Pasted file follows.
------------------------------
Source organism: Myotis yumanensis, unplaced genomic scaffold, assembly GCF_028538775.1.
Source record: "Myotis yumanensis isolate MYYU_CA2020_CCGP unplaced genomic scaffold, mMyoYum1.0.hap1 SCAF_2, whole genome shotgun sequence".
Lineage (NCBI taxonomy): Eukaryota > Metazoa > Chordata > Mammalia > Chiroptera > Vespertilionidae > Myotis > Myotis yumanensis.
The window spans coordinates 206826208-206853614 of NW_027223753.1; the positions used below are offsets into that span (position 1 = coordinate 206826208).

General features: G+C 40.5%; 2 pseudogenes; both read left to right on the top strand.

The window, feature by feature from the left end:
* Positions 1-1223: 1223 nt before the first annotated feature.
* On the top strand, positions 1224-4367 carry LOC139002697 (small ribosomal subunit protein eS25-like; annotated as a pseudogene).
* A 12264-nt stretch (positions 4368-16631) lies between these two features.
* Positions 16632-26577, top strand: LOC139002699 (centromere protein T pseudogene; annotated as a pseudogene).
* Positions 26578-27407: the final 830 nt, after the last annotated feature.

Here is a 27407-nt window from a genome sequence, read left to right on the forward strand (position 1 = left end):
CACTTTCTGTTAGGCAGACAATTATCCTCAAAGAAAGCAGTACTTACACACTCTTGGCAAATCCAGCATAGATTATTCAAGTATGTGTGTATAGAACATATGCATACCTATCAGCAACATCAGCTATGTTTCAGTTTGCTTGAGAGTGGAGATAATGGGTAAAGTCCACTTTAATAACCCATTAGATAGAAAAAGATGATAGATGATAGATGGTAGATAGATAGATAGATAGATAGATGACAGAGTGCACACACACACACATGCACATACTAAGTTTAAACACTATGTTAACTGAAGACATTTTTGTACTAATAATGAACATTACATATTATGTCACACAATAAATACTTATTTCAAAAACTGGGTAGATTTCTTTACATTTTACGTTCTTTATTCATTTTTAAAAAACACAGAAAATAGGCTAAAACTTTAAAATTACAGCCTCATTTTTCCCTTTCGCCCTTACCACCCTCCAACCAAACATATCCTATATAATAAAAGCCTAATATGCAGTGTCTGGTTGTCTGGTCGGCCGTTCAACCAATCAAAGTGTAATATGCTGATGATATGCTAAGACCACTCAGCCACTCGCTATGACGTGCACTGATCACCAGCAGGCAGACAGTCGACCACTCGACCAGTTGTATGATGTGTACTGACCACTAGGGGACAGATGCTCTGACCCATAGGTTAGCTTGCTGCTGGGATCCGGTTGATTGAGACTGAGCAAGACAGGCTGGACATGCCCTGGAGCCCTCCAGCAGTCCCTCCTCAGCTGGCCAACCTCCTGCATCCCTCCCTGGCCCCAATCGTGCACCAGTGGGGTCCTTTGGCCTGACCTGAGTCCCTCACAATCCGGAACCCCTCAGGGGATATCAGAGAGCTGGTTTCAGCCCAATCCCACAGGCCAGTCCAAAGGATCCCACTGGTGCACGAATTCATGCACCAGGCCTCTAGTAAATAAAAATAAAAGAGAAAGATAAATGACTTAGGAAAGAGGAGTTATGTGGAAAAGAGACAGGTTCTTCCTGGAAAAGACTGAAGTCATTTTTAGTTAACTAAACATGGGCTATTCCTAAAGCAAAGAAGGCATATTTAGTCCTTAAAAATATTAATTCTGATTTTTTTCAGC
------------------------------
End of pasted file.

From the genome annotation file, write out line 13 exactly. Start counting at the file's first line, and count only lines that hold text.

CACTTTCTGTTAGGCAGACAATTATCCTCAAAGAAAGCAGTACTTACACACTCTTGGCAAATCCAGCATAGATTATTCAAGTATGTGTGTATAGAACATATGCATACCTATCAGCAACATCAGCTATGTTTCAGTTTGCTTGAGAGTGGAGATAATGGGTAAAGTCCACTTTAATAACCCATTAGATAGAAAAAGATGATAGATGATAGATGGTAGATAGATAGATAGATAGATAGATGACAGAGTGCACACACACACACATGCACATACTAAGTTTAAACACTATGTTAACTGAAGACATTTTTGTACTAATAATGAACATTACATATTATGTCACACAATAAATACTTATTTCAAAAACTGGGTAGATTTCTTTACATTTTACGTTCTTTATTCATTTTTAAAAAACACAGAAAATAGGCTAAAACTTTAAAATTACAGCCTCATTTTTCCCTTTCGCCCTTACCACCCTCCAACCAAACATATCCTATATAATAAAAGCCTAATATGCAGTGTCTGGTTGTCTGGTCGGCCGTTCAACCAATCAAAGTGTAATATGCTGATGATATGCTAAGACCACTCAGCCACTCGCTATGACGTGCACTGATCACCAGCAGGCAGACAGTCGACCACTCGACCAGTTGTATGATGTGTACTGACCACTAGGGGACAGATGCTCTGACCCATAGGTTAGCTTGCTGCTGGGATCCGGTTGATTGAGACTGAGCAAGACAGGCTGGACATGCCCTGGAGCCCTCCAGCAGTCCCTCCTCAGCTGGCCAACCTCCTGCATCCCTCCCTGGCCCCAATCGTGCACCAGTGGGGTCCTTTGGCCTGACCTGAGTCCCTCACAATCCGGAACCCCTCAGGGGATATCAGAGAGCTGGTTTCAGCCCAATCCCACAGGCCAGTCCAAAGGATCCCACTGGTGCACGAATTCATGCACCAGGCCTCTAGTAAATAAAAATAAAAGAGAAAGATAAATGACTTAGGAAAGAGGAGTTATGTGGAAAAGAGACAGGTTCTTCCTGGAAAAGACTGAAGTCATTTTTAGTTAACTAAACATGGGCTATTCCTAAAGCAAAGAAGGCATATTTAGTCCTTAAAAATATTAATTCTGATTTTTTTCAGC